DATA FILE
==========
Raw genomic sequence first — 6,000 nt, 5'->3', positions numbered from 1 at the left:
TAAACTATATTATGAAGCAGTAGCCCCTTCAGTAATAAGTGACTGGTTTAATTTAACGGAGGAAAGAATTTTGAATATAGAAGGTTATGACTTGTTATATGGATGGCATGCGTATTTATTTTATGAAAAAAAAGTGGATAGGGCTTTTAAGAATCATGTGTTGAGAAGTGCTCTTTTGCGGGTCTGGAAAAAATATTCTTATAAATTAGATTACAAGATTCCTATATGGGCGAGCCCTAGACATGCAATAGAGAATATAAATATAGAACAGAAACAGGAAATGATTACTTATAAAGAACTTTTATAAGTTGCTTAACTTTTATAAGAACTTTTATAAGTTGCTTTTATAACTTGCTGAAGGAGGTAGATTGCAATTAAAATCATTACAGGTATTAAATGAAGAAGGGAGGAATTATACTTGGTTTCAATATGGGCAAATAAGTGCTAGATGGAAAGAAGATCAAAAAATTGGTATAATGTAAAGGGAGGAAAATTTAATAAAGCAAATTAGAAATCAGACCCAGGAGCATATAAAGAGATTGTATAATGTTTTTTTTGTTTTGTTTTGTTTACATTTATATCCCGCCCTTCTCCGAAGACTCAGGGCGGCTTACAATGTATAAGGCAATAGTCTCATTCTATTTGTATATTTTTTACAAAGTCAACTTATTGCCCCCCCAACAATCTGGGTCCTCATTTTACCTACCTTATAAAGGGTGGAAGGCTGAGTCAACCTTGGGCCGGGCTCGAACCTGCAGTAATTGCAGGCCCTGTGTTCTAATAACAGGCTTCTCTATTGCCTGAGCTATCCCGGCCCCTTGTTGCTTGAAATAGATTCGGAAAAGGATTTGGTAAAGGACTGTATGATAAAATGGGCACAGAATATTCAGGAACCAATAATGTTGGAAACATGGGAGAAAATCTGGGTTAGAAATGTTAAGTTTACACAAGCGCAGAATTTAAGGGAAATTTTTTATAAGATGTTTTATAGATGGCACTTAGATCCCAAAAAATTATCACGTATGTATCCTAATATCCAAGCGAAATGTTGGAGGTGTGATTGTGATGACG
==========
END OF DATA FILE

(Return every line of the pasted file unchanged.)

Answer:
Raw genomic sequence first — 6,000 nt, 5'->3', positions numbered from 1 at the left:
TAAACTATATTATGAAGCAGTAGCCCCTTCAGTAATAAGTGACTGGTTTAATTTAACGGAGGAAAGAATTTTGAATATAGAAGGTTATGACTTGTTATATGGATGGCATGCGTATTTATTTTATGAAAAAAAAGTGGATAGGGCTTTTAAGAATCATGTGTTGAGAAGTGCTCTTTTGCGGGTCTGGAAAAAATATTCTTATAAATTAGATTACAAGATTCCTATATGGGCGAGCCCTAGACATGCAATAGAGAATATAAATATAGAACAGAAACAGGAAATGATTACTTATAAAGAACTTTTATAAGTTGCTTAACTTTTATAAGAACTTTTATAAGTTGCTTTTATAACTTGCTGAAGGAGGTAGATTGCAATTAAAATCATTACAGGTATTAAATGAAGAAGGGAGGAATTATACTTGGTTTCAATATGGGCAAATAAGTGCTAGATGGAAAGAAGATCAAAAAATTGGTATAATGTAAAGGGAGGAAAATTTAATAAAGCAAATTAGAAATCAGACCCAGGAGCATATAAAGAGATTGTATAATGTTTTTTTTGTTTTGTTTTGTTTACATTTATATCCCGCCCTTCTCCGAAGACTCAGGGCGGCTTACAATGTATAAGGCAATAGTCTCATTCTATTTGTATATTTTTTACAAAGTCAACTTATTGCCCCCCCAACAATCTGGGTCCTCATTTTACCTACCTTATAAAGGGTGGAAGGCTGAGTCAACCTTGGGCCGGGCTCGAACCTGCAGTAATTGCAGGCCCTGTGTTCTAATAACAGGCTTCTCTATTGCCTGAGCTATCCCGGCCCCTTGTTGCTTGAAATAGATTCGGAAAAGGATTTGGTAAAGGACTGTATGATAAAATGGGCACAGAATATTCAGGAACCAATAATGTTGGAAACATGGGAGAAAATCTGGGTTAGAAATGTTAAGTTTACACAAGCGCAGAATTTAAGGGAAATTTTTTATAAGATGTTTTATAGATGGCACTTAGATCCCAAAAAATTATCACGTATGTATCCTAATATCCAAGCGAAATGTTGGAGGTGTGATTGTGATGACG